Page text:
The place is the National Youth Talent Academy in the leafy Karen suburbs. Acting class students are putting what they have learnt into practice.
Despite being pint-sized, one student stands out because of his distinctive voice and acting prowess. A section of students cheer him on as his lines effortlessly roll of his tongue. This is 23-year-old Kelvin Musyoka Matata doing what he does best.
|Budding actor Kelvin Matata|
When he takes to the stage, the upcoming actor, who curiously bears an uncanny resemblance to Nigeria’s pint-sized seasoned actor, Osito Iheme, doesn’t disappoint.
Like his body double, who he says people mistake him for, Matata is in his element when acting hilarious parts.
Indeed those who have watched him act agree that Matata is one of the rarest acting talents the country has ever produced.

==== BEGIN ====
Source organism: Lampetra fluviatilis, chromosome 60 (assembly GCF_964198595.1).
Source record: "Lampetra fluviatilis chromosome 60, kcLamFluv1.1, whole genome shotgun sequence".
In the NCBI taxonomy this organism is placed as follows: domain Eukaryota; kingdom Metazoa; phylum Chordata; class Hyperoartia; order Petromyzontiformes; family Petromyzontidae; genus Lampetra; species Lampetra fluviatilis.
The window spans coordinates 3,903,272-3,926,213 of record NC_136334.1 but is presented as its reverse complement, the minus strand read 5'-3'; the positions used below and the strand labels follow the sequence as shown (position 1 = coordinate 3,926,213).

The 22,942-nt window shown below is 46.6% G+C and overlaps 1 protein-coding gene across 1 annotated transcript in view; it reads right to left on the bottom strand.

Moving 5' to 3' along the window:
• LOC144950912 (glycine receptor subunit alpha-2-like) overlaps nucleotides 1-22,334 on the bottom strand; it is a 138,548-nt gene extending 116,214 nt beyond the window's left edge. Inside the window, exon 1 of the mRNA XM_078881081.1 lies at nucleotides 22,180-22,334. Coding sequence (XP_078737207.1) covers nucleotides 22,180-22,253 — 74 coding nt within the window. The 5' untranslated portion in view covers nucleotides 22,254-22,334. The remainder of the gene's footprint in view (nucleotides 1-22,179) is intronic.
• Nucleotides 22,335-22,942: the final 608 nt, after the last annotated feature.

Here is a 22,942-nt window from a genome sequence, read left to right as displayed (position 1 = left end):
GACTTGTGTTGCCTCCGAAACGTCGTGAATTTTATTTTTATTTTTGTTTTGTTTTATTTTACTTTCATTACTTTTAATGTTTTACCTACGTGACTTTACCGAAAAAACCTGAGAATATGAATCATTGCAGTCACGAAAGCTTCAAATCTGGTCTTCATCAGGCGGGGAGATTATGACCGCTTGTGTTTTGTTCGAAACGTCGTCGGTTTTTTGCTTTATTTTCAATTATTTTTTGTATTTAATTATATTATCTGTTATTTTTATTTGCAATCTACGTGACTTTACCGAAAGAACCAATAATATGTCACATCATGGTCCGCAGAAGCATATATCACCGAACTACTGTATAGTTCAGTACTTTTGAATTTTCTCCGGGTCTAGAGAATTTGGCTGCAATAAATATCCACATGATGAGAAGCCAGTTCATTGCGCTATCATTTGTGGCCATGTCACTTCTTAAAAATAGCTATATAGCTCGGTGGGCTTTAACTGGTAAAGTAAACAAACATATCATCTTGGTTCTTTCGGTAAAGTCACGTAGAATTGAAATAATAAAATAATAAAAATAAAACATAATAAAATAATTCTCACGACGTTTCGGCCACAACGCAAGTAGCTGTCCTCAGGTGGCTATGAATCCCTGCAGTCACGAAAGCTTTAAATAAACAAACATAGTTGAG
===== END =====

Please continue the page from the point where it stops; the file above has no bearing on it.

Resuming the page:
Matata beat hundreds other budding actors to emerge tops during auditions to join the National Talent Academy in June last year, and now says he has his sights firmly fixed on securing an acting opportunity with a leading film production company.
“I have always believed that nothing is impossible so long as you are willing and determined to make the best out of life. As the saying goes, life is what you make it,” he says.
And it appears there is no stopping Matata, who features in a local movie, Bingu Lanyesha Moto, in which acts as a starving IDP.
He also comprised the cast in Helven, a short documentary film by Bob Thuku. The film, in which Matata plays Lucifer, is an imaginary story revolving around life in heaven and hell.
“At first I found it weird. But with time I managed to put everything in place. As an actor, I believe in adjusting to any role and bringing out its concept well in order to make the best of the script,” he says.
Born 23 years ago to Martin Matata and the late Domitila Muthina, Matata is the first child in a family of four.